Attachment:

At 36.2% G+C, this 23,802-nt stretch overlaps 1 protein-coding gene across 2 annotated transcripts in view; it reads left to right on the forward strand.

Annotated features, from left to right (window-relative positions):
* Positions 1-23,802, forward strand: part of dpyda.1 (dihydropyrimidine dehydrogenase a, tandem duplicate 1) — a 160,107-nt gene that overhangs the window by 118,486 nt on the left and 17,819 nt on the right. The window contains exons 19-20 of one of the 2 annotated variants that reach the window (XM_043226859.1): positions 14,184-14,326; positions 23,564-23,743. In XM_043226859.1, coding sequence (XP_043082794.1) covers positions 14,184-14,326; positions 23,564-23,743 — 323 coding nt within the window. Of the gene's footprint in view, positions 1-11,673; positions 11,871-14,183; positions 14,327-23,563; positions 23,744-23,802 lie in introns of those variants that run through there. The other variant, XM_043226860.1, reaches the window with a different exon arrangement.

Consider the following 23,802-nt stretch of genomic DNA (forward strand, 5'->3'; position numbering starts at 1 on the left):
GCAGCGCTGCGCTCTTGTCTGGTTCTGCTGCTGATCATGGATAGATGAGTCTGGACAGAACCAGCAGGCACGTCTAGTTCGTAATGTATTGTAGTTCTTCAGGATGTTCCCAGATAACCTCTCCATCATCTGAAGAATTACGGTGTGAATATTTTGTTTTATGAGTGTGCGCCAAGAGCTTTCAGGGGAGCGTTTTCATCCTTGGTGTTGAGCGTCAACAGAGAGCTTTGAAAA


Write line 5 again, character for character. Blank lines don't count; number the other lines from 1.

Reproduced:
GCAGCGCTGCGCTCTTGTCTGGTTCTGCTGCTGATCATGGATAGATGAGTCTGGACAGAACCAGCAGGCACGTCTAGTTCGTAATGTATTGTAGTTCTTCAGGATGTTCCCAGATAACCTCTCCATCATCTGAAGAATTACGGTGTGAATATTTTGTTTTATGAGTGTGCGCCAAGAGCTTTCAGGGGAGCGTTTTCATCCTTGGTGTTGAGCGTCAACAGAGAGCTTTGAAAA